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Medical misdiagnosis: How to protect yourself

(CBS News) Most people expect to go to their doctor for a solution to their ailment, but getting the correct diagnosis can be harder than you think. Medical misdiagnosis happens more often than previously predicted and a missed or wrong diagnosis can put the patient at risk, cause disability and even death.

According to the Journal of the American Medical Association (JAMA) around 150,000 Americans are misdiagnosed per year, and one out of three of them die or are debilitated.

CBS News medical contributor Holly Phillips told "CBS This Morning: Saturday" that there are numerous reasons why the total number of misdiagnoses are increasing, but one of the major reasons is that we no longer have one family doctor.

"It used to be that your doctor knew you, your mom, your sister, and if there was a change in your symptoms, they picked it right away. Now we change doctors kind of like we change our shoes so they don't know us," she said. "The other thing is that patient volumes have gone up. Doctors are seeing more patients in the same amount of time, so the visits themselves are shrinking, and there's also just a failure to follow up on these diagnosis tests."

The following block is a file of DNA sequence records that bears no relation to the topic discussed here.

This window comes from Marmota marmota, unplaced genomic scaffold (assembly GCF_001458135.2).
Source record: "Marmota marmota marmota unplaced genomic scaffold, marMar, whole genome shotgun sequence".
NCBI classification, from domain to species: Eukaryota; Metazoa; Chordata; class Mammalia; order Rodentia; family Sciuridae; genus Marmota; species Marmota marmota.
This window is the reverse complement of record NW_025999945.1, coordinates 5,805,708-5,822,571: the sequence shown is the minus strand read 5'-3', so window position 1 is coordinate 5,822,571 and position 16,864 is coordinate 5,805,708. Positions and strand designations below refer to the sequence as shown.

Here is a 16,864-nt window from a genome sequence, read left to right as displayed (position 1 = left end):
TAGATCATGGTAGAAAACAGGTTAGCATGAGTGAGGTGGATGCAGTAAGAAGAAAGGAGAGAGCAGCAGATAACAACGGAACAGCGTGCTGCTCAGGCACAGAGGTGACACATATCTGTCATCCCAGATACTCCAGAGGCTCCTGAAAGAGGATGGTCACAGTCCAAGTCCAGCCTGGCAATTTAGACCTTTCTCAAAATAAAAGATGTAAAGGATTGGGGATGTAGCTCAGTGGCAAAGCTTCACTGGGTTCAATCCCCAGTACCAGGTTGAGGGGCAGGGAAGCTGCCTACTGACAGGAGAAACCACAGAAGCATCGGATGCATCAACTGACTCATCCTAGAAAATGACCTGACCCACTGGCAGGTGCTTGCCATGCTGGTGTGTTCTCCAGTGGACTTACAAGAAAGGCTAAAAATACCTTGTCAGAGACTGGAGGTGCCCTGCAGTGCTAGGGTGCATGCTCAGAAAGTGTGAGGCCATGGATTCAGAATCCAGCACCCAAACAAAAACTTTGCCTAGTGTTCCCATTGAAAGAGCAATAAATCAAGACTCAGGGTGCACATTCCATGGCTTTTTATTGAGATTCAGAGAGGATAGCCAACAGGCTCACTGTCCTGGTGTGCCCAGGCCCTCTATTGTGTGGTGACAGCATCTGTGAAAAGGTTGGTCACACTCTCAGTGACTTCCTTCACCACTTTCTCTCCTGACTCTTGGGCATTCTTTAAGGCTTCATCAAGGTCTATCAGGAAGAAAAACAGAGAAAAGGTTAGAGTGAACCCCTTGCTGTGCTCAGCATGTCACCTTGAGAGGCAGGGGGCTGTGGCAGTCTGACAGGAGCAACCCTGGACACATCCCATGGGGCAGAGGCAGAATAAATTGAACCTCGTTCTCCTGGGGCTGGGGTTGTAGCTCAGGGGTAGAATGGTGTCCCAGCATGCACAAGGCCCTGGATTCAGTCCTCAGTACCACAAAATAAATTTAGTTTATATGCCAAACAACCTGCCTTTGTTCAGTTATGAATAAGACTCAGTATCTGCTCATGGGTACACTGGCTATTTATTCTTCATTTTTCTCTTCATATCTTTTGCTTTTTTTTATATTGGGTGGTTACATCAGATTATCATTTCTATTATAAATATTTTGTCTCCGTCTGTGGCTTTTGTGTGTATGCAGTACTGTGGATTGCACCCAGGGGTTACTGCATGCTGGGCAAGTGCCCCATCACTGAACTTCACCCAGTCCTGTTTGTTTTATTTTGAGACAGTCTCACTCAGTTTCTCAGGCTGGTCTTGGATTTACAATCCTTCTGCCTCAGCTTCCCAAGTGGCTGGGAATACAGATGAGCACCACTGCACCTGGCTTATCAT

She pointed out that many times the physicians are so busy that once they order diagnostic testing they do not review the information thoroughly or quickly enough, leading to a missed or prolonged diagnosis. It's important to follow up with your doctors to make sure that this did not happen to you.

One fix for these problems is an electronic medical file that goes with the patient. That way, any physician that treats a specific person would be privy to their exact medical history.

"There are a lot of kinks in the system, and we need to have that medical information follow you everywhere," she said. "A hotbed of diagnostic problems happens in the emergency room, where the doctors don't know you at all. That's where you see life-threatening abdominal bleeding misdiagnosed as heartburn or even a stroke just misdiagnosed as dizziness. These are really areas that we hope we will see change both with medical records and with the way we think about diagnosing."

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Phillips said according to the JAMA study that between 40,000 and 80,000 Americans are thought to die from either missed or delayed diagnosis every year.

Watch the full discussion in the video player above
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